U.S. District Court Judge Reggie Walton slammed Justice Department officials for the way prosecutors handled potential criminal charges against Andrew McCabe, who is the former Deputy FBI Director. The federal judge claimed the uncertainty of prosecuting McCabe was unfair to him and to the public.
Judge Walton was appointed by former President George W. Bush and is currently presiding over the Freedom of Information Act lawsuit. Records were filed by a watchdog group concerning McCabe being fired. The Justice Department claims the potential ongoing prosecution is just meant to stall the case from the documents to be handed over to the judge.
Judge Walton told the prosecution, “I was a good prosecutor for a long time. Deciding whether or not you’re going to charge someone with false statements or perjury is not that hard, factually or legally, maybe politically, but not factually or legally. Shouldn’t I know whether the wool was being pulled over my eyes? I do have concerns about whether I was being manipulated into stopping this case from moving forward.”
Justice Department attorney Justin Sandberg replied, “Your Honor, the wool was not being pulled over your eyes.” He tried to persuade the judge the claims were legit and was made behind closed doors and in secret.
For almost a year, the Justice Department stated the records were off-limits due to ongoing enforcement actions and investigations performed by the government. It was at their discretion on whether or not to file charges against McCabe for the alleged perjury to the FBI. The supposed lies were concerning the contacts inside the media before the 2016 elections.
McCabe was terminated from the FBI in 2018 after 20 years of service. It seems kind of fishy that he would just up and turn bad for no reason or motive. No indictments came about the criminal investigations of McCabe, and his attorney demanded clarification to no avail from prosecutors.
Could this case have been tainted from the beginning? And could the wrong information have been given to President Donald Trump knowing the president would have something to say about McCabe’s alleged perjury?. Judge Walton seems to think so, and the evidence is leaning more toward this being as set up by the same FBI who tried to throw President Trump under the bus when Comey was in charge.
After the news was released on the supposed findings of McCabe, President Trump took to Twitter, calling McCabe a “major sleazebag” and said McCabe being fired was “a great day for the FBI.” This was all information relayed to the president as McCabe was the bad guy. But was he really? There is a mystery about the status of the documents, and the prosecutors did not want Judge Walton pulling those documents.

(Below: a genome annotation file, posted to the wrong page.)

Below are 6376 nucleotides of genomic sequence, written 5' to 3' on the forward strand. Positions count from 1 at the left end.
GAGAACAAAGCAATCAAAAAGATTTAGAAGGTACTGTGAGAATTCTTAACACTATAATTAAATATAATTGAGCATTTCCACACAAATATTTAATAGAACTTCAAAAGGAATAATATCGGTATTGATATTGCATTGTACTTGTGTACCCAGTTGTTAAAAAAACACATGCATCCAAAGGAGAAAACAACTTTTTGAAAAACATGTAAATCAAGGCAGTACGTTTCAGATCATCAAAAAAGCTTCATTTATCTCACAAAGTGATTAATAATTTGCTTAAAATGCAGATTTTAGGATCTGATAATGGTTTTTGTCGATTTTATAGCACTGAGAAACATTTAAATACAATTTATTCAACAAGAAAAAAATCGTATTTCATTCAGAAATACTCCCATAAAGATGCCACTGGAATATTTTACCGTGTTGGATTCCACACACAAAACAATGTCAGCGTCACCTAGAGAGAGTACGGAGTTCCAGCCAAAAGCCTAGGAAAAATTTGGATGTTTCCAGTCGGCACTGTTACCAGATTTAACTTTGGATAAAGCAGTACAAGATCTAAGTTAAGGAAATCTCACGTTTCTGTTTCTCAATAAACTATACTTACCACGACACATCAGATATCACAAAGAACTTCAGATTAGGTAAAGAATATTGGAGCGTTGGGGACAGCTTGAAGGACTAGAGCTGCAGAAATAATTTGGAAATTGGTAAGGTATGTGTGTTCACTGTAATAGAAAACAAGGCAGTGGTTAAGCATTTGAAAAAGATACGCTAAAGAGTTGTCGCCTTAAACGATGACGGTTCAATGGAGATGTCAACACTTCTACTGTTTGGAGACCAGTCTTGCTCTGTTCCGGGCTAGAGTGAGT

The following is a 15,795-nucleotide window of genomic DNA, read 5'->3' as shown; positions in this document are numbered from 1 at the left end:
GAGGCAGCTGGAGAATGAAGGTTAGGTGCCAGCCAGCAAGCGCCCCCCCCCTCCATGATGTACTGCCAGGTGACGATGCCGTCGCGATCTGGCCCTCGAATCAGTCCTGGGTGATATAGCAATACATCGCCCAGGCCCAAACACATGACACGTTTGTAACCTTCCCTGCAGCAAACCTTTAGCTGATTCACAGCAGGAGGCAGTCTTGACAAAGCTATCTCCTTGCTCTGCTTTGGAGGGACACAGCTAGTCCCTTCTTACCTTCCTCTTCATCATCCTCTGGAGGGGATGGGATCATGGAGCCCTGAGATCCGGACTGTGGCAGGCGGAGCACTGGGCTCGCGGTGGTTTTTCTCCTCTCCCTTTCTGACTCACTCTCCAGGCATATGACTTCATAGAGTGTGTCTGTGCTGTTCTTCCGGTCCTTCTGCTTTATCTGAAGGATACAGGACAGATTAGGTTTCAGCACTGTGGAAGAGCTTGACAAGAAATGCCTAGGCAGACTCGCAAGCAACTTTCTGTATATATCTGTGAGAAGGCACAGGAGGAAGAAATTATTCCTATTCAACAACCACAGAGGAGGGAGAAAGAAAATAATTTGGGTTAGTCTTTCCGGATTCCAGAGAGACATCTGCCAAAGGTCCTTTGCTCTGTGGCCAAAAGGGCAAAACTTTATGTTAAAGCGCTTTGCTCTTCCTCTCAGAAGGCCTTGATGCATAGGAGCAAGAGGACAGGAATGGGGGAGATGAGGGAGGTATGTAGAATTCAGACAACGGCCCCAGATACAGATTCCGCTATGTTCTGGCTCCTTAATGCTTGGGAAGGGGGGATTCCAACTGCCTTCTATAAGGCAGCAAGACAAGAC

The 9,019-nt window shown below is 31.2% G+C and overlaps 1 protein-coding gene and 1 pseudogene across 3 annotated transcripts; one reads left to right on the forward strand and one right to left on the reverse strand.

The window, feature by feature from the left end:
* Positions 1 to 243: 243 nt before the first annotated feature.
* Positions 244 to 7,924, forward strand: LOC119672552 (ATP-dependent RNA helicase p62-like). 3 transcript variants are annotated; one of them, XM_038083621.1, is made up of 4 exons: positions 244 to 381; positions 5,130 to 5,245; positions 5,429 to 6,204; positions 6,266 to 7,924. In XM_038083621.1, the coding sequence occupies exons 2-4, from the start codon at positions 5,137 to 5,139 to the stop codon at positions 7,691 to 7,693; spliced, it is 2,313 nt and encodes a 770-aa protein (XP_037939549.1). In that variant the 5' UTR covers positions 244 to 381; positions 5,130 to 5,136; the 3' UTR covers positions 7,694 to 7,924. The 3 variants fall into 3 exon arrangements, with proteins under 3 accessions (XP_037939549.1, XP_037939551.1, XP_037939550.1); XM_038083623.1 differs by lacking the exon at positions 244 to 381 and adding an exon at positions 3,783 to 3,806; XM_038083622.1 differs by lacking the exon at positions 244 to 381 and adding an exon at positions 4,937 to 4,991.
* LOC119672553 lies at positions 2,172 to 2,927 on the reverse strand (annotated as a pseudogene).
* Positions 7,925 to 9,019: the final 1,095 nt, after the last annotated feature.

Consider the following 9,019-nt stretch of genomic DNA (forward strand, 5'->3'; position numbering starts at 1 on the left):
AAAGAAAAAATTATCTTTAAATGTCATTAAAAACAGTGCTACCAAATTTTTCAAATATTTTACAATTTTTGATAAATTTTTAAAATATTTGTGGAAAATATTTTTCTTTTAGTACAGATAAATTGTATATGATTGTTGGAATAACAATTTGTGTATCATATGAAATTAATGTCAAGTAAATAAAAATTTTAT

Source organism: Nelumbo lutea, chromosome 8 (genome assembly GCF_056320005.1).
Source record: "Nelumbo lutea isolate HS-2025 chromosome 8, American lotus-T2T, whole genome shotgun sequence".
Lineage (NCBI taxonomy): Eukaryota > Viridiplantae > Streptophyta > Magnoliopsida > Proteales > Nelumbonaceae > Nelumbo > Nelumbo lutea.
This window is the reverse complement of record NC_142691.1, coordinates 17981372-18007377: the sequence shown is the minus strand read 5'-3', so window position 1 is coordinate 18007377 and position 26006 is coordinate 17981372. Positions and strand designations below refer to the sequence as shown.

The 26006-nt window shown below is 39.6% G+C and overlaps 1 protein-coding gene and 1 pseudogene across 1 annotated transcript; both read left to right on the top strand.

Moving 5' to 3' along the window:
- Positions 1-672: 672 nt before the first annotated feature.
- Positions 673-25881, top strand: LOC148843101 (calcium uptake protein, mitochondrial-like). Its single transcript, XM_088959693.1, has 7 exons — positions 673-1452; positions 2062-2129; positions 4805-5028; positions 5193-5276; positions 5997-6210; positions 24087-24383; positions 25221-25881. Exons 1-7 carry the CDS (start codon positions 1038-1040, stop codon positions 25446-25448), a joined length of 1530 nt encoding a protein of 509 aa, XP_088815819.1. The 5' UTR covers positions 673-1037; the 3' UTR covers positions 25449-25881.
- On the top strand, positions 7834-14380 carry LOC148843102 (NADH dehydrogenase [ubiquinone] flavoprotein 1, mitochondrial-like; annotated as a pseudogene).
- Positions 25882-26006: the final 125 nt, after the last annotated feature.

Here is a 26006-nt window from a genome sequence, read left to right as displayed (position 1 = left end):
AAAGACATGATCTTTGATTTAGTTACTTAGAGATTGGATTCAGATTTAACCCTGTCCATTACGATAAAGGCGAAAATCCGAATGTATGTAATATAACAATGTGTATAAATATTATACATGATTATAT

The judge wanted an answer from Sandberg on what has changed since they last reviewed the information. Sandberg vaguely answered, “Obviously, you know that time has passed. There are various proceedings the government has to consider and various interests the government has to consider.”
Impatiently Walton stated, “Something must have precipitated the shift? I don’t know what’s going on behind closed doors as far as the… potential prosecution of Mr. McCabe is concerned… Something must’ve happened.”
The prosecution stumbled over their phrases as if they were caught in the act of their demise. Angrily, the judge immediately ordered Sandberg and a prosecutor J.P. Cooney to meet behind closed doors in a session to find out what changed in the case. The judge already foresaw the answers would be not up to his standards, even in a closed session.
Anne Weismann of Citizens for Responsibility and Ethics in Washington stated during the confusion, “We believe we are, at a minimum, entitled to an explanation for why now, abruptly, the government has withdrawn its claim.”
She also noted something interesting to the case, “McCabe has filed a civil suit over his firing and is arguing that the Justice Department violated procedure in a dismissal that seems to have been aimed at terminating him just before he would have been eligible for retirement benefits.” FBI policy states a 30-day notice must be given before being terminated. If there is evidence of a crime, only seven days of notice are required.
Weismann stated, “If there’s no crime, the government faces a vulnerability in its decision to give Mr. McCabe only 7 days and not 30 days.” Up to date, there is no criminal probe for McCabe, so the FBI botched another one.